Difficulty in Laying Railways
Likewise, it was difficult to lay railway lines on the sandy plain of western Rajasthan, swamps of Gujarat, forested tracks of Madhya Pradesh, Chhattisgarh, Orissa, and Jharkhand. In recent times, the development of the Konkan railway along the west coast has facilitated the movement of passengers and goods in this most important economic region of India.

Pipelines in India

Pipeline transport network is a new arrival on the transportation map of India. In the past, these were used to transport water to cities and industries. Now, these are used for transporting crude oil, petroleum products, and natural gas from oil and natural gas fields to refineries, fertilizer factories, and big thermal power plants.

The three major pipelines laid in our country are:

  • From oil field in upper Assam to Kanpur (Uttar Pradesh)
  • From Salaya in Gujarat to Jalandhar in Punjab
  • Gas pipeline from Hazira in Gujarat connects Jagdishpur in Uttar Pradesh

Waterways in India

Waterways are the cheapest means of transport. They are most suitable for carrying heavy and bulky goods. It is a fuel-efficient and environment-friendly mode of transport. India has inland navigation waterways of 14,500 km in length. We have three National Waterways:

  • The Ganga river between Allahabad and Haldia (1620 km)-N.W. No.1
  • The Brahmaputra river between Sadiya and Dhubri (891 km)-N.W. No.2
  • The West-Coast Canal in Kerala (Kottapurma-Komman, Udyogamandal, and Champakkara canals-205 km) – N.W. No.3

Airways in India

Air transport was nationalized in 1953. Indian Airlines, Alliance Air (a subsidiary of Indian Airlines) provide domestic air services. Private scheduled airlines and non-scheduled operators also provide similar air services. Air India provides international air services.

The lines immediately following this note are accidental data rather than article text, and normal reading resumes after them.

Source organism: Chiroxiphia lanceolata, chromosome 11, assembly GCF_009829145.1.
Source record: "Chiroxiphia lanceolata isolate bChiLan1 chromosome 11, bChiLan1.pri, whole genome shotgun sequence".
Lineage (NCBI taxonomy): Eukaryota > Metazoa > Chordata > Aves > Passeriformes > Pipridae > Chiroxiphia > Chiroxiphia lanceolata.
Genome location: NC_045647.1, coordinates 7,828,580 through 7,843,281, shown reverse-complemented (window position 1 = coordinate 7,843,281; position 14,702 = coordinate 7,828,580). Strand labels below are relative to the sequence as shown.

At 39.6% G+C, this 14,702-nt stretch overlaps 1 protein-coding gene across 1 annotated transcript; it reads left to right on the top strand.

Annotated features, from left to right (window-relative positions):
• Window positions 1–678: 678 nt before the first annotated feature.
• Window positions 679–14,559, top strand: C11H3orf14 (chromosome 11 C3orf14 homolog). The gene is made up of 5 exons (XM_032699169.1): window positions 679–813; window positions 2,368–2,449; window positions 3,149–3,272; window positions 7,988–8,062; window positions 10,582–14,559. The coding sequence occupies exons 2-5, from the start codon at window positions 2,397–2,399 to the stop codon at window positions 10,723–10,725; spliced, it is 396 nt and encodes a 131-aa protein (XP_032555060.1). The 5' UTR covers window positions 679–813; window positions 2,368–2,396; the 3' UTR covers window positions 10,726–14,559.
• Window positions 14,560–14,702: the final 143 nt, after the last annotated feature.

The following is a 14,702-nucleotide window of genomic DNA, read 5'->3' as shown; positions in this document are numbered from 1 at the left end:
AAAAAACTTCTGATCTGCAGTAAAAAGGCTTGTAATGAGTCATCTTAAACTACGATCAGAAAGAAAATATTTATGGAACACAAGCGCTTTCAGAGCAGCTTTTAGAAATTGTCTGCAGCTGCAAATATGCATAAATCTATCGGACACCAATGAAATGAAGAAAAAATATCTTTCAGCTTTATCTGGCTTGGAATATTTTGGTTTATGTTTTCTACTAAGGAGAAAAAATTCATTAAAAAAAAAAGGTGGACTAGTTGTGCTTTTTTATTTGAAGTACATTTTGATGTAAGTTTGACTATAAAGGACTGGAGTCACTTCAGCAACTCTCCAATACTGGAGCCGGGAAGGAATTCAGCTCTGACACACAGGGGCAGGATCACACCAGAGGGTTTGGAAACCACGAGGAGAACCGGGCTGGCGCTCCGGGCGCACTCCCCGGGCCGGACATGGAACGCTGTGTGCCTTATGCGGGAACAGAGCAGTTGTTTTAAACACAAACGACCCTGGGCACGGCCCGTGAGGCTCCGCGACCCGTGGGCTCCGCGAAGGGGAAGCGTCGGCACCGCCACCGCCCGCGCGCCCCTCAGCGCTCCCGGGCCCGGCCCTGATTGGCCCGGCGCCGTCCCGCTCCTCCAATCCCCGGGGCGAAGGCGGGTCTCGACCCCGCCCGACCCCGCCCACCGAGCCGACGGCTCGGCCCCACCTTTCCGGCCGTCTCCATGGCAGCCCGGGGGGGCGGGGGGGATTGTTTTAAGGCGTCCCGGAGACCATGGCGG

Write a note on the other channels of communication in India, the lifelines of the national economy.
Personal communication and mass communication including television, radio, press, films, etc. are the major means of communication lifelines of the national economy.

Indian Post: The Indian postal network is the largest in the world. It handles parcels as well as personal written communications.

Telephone: India has one of the largest telephone networks in Asia. In order to strengthen the flow of information from the grassroots to the higher level, the government has made special provisions to extend twenty-four hours STD facilities to every village in the country.

Mobile Telephones: India is one of the fastest-growing mobile networks in the world. Mobile phones have changed the way Indians conducted business.

Mass Communication: Mass communication provides entertainment and creates awareness among people about various national programmes and policies. It includes radio, television, newspapers, magazines, books, and films.

Films: India is the largest producer of feature films in the world. It produces short films; video feature films and video short films.